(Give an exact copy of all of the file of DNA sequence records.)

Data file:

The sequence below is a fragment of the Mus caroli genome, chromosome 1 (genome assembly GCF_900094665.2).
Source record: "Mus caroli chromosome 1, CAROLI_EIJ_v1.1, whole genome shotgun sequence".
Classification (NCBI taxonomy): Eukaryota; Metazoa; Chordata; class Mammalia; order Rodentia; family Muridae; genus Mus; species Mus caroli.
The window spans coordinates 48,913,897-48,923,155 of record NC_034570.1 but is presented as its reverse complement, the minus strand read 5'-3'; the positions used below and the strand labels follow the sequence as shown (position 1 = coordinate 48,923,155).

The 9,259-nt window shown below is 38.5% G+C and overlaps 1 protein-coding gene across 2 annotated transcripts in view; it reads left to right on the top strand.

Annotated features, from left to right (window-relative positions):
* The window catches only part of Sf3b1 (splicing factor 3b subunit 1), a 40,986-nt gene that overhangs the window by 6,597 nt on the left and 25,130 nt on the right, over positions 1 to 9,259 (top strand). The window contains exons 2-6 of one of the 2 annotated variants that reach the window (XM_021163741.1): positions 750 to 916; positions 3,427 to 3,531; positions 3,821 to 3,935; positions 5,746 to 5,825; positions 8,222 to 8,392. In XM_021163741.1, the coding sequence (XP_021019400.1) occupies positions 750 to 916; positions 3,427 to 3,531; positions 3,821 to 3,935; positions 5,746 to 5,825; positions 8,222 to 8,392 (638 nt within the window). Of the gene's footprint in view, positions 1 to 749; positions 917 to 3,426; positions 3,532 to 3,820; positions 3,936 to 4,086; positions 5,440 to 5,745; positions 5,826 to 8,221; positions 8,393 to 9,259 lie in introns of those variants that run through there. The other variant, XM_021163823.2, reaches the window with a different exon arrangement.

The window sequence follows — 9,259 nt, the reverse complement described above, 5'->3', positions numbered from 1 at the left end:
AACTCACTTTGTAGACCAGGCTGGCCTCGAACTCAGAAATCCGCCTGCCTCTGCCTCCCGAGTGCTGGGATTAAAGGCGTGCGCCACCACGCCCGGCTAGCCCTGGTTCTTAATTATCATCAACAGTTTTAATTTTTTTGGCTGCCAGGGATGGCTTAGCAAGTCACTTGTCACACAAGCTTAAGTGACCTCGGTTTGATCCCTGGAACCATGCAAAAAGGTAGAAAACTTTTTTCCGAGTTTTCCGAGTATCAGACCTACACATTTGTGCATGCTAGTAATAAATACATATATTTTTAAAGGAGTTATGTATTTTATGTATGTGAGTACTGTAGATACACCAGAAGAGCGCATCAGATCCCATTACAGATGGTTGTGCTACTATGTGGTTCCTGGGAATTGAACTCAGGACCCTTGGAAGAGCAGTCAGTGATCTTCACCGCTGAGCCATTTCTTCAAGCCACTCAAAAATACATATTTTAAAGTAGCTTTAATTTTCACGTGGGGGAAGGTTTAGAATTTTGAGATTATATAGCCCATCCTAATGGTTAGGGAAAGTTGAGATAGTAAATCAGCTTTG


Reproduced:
The sequence below is a fragment of the Mus caroli genome, chromosome 1 (genome assembly GCF_900094665.2).
Source record: "Mus caroli chromosome 1, CAROLI_EIJ_v1.1, whole genome shotgun sequence".
Classification (NCBI taxonomy): Eukaryota; Metazoa; Chordata; class Mammalia; order Rodentia; family Muridae; genus Mus; species Mus caroli.
The window spans coordinates 48,913,897-48,923,155 of record NC_034570.1 but is presented as its reverse complement, the minus strand read 5'-3'; the positions used below and the strand labels follow the sequence as shown (position 1 = coordinate 48,923,155).

The 9,259-nt window shown below is 38.5% G+C and overlaps 1 protein-coding gene across 2 annotated transcripts in view; it reads left to right on the top strand.

Annotated features, from left to right (window-relative positions):
* The window catches only part of Sf3b1 (splicing factor 3b subunit 1), a 40,986-nt gene that overhangs the window by 6,597 nt on the left and 25,130 nt on the right, over positions 1 to 9,259 (top strand). The window contains exons 2-6 of one of the 2 annotated variants that reach the window (XM_021163741.1): positions 750 to 916; positions 3,427 to 3,531; positions 3,821 to 3,935; positions 5,746 to 5,825; positions 8,222 to 8,392. In XM_021163741.1, the coding sequence (XP_021019400.1) occupies positions 750 to 916; positions 3,427 to 3,531; positions 3,821 to 3,935; positions 5,746 to 5,825; positions 8,222 to 8,392 (638 nt within the window). Of the gene's footprint in view, positions 1 to 749; positions 917 to 3,426; positions 3,532 to 3,820; positions 3,936 to 4,086; positions 5,440 to 5,745; positions 5,826 to 8,221; positions 8,393 to 9,259 lie in introns of those variants that run through there. The other variant, XM_021163823.2, reaches the window with a different exon arrangement.

The window sequence follows — 9,259 nt, the reverse complement described above, 5'->3', positions numbered from 1 at the left end:
AACTCACTTTGTAGACCAGGCTGGCCTCGAACTCAGAAATCCGCCTGCCTCTGCCTCCCGAGTGCTGGGATTAAAGGCGTGCGCCACCACGCCCGGCTAGCCCTGGTTCTTAATTATCATCAACAGTTTTAATTTTTTTGGCTGCCAGGGATGGCTTAGCAAGTCACTTGTCACACAAGCTTAAGTGACCTCGGTTTGATCCCTGGAACCATGCAAAAAGGTAGAAAACTTTTTTCCGAGTTTTCCGAGTATCAGACCTACACATTTGTGCATGCTAGTAATAAATACATATATTTTTAAAGGAGTTATGTATTTTATGTATGTGAGTACTGTAGATACACCAGAAGAGCGCATCAGATCCCATTACAGATGGTTGTGCTACTATGTGGTTCCTGGGAATTGAACTCAGGACCCTTGGAAGAGCAGTCAGTGATCTTCACCGCTGAGCCATTTCTTCAAGCCACTCAAAAATACATATTTTAAAGTAGCTTTAATTTTCACGTGGGGGAAGGTTTAGAATTTTGAGATTATATAGCCCATCCTAATGGTTAGGGAAAGTTGAGATAGTAAATCAGCTTTG